Highlights: • A set of techniques was used to characterize humic acids content of vermicomposts. • The properties of the humic acids produced from different waste mixtures were similar. • This set of techniques allowed distinguishing the humic acids of each vermicomposts. • Increasing humic acid contents in initial mixtures would produce richer vermicomposts. - Abstract: A better understanding of how varying the proportion of different organic wastes affects humic acid (HA) formation during vermicomposting would be useful in producing vermicomposts enriched in HAs. With the aim of improving the knowledge about this issue, a variety of analytical techniques [UV–visible spectroscopic, Fourier transform infrared, fluorescence spectra, solid-state cross-polarization magic-angle spinning (CPMAS) {sup 13}C nuclear magnetic resonance (NMR) spectra, and thermal analysis] was used in the present study to characterize HAs isolated from two mixtures at two different ratios (2:1 and 1:1) of tomato-plant debris (TD) and paper-mill sludge (PS) before and after vermicomposting. The results suggest that vermicomposting increased the HA content in the TD/PS 2:1 and 1:1 mixtures (15.9% and 16.2%, respectively), but the vermicompost produced from the mixture with a higher amount of TD had a greater proportion (24%) of HAs. Both vermicomposting processes caused equal modifications in the humic precursors contained in the different mixtures of TD and PS, and consequently, the HAs in the vermicomposts produced from different waste mixtures exhibited analogous characteristics. Only the set of analytical techniques used in this research was able to detect differences between the HAs isolated from each type of vermicompost. In conclusion, varying the proportion of different wastes may have a stronger influence on the amount of HAs in vermicomposts than on the properties of HAs.

  13. Application of a set of complementary techniques to understand how varying the proportion of two wastes affects humic acids produced by vermicomposting

    International Nuclear Information System (INIS)

    Fernández-Gómez, Manuel J.; Nogales, Rogelio; Plante, Alain; Plaza, César; Fernández, José M.

    2015-01-01

    Highlights: • A set of techniques was used to characterize humic acids content of vermicomposts. • The properties of the humic acids produced from different waste mixtures were similar. • This set of techniques allowed distinguishing the humic acids of each vermicomposts. • Increasing humic acid contents in initial mixtures would produce richer vermicomposts. - Abstract: A better understanding of how varying the proportion of different organic wastes affects humic acid (HA) formation during vermicomposting would be useful in producing vermicomposts enriched in HAs. With the aim of improving the knowledge about this issue, a variety of analytical techniques [UV–visible spectroscopic, Fourier transform infrared, fluorescence spectra, solid-state cross-polarization magic-angle spinning (CPMAS) 13 C nuclear magnetic resonance (NMR) spectra, and thermal analysis] was used in the present study to characterize HAs isolated from two mixtures at two different ratios (2:1 and 1:1) of tomato-plant debris (TD) and paper-mill sludge (PS) before and after vermicomposting. The results suggest that vermicomposting increased the HA content in the TD/PS 2:1 and 1:1 mixtures (15.9% and 16.2%, respectively), but the vermicompost produced from the mixture with a higher amount of TD had a greater proportion (24%) of HAs. Both vermicomposting processes caused equal modifications in the humic precursors contained in the different mixtures of TD and PS, and consequently, the HAs in the vermicomposts produced from different waste mixtures exhibited analogous characteristics. Only the set of analytical techniques used in this research was able to detect differences between the HAs isolated from each type of vermicompost. In conclusion, varying the proportion of different wastes may have a stronger influence on the amount of HAs in vermicomposts than on the properties of HAs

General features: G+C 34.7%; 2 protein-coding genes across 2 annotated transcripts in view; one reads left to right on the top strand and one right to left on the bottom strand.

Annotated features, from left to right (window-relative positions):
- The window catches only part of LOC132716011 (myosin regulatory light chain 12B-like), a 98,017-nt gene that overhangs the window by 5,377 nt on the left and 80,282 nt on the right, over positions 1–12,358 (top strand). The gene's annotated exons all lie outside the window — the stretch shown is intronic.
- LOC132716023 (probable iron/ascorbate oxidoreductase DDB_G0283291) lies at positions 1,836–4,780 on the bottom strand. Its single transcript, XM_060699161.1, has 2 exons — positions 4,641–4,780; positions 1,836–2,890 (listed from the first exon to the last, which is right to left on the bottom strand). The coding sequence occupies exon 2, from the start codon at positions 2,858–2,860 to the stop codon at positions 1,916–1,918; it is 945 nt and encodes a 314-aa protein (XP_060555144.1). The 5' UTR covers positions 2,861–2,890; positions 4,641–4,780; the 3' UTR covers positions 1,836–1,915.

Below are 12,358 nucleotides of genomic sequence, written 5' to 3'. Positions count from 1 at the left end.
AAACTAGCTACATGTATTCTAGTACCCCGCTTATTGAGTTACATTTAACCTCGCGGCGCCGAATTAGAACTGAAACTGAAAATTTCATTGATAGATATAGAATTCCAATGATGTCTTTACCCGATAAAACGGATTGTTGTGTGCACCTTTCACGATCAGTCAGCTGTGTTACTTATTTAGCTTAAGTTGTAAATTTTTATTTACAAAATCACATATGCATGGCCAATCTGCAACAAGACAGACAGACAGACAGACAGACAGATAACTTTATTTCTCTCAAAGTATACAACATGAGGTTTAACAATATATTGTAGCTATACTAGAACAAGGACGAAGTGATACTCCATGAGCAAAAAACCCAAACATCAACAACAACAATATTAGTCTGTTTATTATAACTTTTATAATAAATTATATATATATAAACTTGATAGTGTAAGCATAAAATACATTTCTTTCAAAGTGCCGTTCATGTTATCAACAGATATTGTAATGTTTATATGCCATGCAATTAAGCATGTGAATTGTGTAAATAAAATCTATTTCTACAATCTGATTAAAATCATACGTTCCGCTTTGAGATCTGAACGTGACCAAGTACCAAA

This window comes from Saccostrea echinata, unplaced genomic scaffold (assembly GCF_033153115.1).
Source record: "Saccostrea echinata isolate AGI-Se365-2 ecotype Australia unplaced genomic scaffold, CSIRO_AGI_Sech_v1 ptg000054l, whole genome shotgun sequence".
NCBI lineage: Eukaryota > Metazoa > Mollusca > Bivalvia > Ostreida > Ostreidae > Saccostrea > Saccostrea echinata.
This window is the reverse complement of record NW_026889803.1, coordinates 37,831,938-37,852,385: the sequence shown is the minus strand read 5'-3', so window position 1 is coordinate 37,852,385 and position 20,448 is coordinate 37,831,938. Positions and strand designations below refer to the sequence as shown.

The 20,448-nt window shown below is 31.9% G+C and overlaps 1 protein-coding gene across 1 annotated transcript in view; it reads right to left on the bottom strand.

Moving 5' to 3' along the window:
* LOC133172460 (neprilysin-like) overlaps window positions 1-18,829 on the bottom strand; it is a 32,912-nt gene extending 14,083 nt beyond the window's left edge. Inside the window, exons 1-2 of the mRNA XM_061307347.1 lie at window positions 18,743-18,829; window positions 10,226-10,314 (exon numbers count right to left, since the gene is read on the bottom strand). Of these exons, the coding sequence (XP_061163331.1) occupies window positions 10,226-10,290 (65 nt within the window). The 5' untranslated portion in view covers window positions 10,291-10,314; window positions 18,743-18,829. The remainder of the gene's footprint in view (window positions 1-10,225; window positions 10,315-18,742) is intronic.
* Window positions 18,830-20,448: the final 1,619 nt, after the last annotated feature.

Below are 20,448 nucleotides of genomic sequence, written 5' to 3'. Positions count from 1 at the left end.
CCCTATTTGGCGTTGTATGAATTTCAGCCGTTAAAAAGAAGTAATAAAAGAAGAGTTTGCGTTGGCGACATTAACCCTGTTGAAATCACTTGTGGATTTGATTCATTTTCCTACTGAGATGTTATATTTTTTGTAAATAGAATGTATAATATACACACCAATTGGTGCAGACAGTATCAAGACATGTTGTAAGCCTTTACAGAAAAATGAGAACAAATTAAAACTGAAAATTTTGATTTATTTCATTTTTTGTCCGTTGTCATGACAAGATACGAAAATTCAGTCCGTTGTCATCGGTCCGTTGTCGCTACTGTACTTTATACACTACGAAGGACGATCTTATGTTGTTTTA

14. MEANING AND FORM IN NURSERY RHYMES TRANSLATION

    Directory of Open Access Journals (Sweden)

    Ikke Dewi Pratama

    2017-07-01